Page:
The harebell family contains mostly perennial plants, although
some are annual or biennial, but hardly any shrubs. Plants
of this family are found in most parts of the world except
Africa, although the majority are found in the temperate regions.
There are about about 70 genera and 2000 species worldwide.
The flowers are most usually blue. It is the flowers which
give this plant family its name. Campanula is Latin for bell,
and the majority of the flowers are bell-shaped to some degree.
They may be long tubular bells, or open starry shapes. The
flower parts are in fives - this is most noticeable in the
five points at the end of the bell, and the five points to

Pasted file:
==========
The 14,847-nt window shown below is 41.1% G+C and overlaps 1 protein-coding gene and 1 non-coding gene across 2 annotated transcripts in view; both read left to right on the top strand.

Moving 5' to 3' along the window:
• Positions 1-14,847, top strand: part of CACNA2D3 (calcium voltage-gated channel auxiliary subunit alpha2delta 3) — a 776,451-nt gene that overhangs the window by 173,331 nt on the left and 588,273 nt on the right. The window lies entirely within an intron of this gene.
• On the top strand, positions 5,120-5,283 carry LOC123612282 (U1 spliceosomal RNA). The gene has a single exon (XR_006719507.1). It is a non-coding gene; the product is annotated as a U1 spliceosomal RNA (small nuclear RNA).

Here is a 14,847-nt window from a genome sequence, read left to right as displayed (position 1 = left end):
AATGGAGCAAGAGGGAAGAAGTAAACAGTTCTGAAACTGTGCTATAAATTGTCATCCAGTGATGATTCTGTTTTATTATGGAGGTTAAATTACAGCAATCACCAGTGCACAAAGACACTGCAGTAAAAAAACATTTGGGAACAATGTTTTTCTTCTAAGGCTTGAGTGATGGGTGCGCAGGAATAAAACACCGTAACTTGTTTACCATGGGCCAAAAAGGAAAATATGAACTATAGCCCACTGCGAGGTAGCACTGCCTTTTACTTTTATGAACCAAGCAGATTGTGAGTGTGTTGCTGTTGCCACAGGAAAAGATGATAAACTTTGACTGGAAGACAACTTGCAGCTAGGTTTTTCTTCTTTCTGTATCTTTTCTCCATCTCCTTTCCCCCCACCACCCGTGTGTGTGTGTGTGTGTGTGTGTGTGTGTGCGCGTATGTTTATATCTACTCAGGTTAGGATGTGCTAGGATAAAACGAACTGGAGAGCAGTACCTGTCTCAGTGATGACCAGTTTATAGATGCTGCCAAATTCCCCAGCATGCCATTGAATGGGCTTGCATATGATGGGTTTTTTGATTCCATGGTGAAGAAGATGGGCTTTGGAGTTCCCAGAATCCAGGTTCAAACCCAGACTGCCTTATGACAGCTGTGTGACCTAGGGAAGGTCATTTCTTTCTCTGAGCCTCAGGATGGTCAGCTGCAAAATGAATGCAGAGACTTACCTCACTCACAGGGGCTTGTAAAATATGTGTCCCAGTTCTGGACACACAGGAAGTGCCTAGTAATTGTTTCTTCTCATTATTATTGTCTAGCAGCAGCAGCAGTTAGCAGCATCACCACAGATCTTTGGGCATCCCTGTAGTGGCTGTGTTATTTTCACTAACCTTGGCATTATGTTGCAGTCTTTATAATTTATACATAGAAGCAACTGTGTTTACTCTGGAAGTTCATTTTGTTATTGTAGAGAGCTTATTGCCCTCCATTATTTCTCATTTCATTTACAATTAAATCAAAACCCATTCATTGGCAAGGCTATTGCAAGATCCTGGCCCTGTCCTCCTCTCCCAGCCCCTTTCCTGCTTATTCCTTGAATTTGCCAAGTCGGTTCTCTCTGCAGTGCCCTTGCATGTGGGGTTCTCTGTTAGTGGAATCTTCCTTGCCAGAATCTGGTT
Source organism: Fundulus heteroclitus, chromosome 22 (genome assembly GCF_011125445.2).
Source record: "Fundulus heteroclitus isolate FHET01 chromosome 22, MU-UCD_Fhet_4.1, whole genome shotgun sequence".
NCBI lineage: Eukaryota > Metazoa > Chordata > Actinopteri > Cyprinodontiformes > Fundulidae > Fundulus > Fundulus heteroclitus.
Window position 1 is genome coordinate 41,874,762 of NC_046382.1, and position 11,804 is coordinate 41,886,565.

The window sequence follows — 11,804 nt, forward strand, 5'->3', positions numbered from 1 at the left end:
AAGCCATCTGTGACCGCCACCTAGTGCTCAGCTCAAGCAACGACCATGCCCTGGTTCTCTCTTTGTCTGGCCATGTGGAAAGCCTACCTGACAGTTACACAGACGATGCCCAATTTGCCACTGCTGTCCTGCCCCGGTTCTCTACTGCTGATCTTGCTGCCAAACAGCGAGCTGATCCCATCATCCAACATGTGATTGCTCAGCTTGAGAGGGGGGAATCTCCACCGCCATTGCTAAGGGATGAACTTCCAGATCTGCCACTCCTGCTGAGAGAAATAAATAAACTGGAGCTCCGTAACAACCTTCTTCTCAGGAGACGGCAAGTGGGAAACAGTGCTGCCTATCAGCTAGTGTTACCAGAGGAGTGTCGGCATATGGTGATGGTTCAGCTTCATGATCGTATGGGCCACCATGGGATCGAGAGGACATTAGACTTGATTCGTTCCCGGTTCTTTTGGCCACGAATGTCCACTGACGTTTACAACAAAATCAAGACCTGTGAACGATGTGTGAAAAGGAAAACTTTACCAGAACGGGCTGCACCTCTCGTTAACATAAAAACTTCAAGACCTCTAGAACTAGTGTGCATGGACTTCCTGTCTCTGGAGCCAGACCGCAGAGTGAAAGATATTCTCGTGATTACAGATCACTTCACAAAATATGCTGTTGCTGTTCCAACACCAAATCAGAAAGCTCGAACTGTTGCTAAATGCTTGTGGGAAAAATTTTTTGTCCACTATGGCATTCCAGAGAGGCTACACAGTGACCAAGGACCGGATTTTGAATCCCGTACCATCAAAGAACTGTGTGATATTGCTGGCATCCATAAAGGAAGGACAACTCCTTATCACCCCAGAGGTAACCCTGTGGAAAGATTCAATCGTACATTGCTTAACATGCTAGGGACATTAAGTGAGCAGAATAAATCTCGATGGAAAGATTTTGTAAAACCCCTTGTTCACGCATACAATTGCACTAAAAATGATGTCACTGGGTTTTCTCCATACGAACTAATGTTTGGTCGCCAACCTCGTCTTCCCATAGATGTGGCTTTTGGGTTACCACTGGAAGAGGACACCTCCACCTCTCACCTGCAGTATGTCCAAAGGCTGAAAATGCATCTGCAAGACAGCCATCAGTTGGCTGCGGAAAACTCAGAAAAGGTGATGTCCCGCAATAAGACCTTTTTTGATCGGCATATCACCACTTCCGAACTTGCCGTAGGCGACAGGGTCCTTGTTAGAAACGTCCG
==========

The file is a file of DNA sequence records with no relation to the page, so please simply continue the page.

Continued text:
the sepals (calyx). Flowers occur in all shades of blue, and
in mauves, purples, white, and rarely pink or cream.
There is a variety of leaf shapes in this family, although
they are undivided. They may be kidney-shaped, oval, round,
or like a nettle. The stem varies with the size and type of
the plant - it may be woody, wiry or brittle. The root is
often a tuber or at least fleshy.
Each single flower can produce thousands of seeds. They usually
form in three chambers in the seed capsule, and are usually
Pretty flowers are not the only potential benefit from this
group. Many species produce chemical compounds in wide variety.
Some of these compounds are highly toxic, but others have
been used to treat asthma and other breathing disorders. Perhaps
the best known compound is lobeline, a mild narcotic which
provides the slight rush and calming effect of nicotine, but
which does not appear to be addictive. As such, it can be
used as an aid to quit smoking, though its sale is now regulated
in some countries.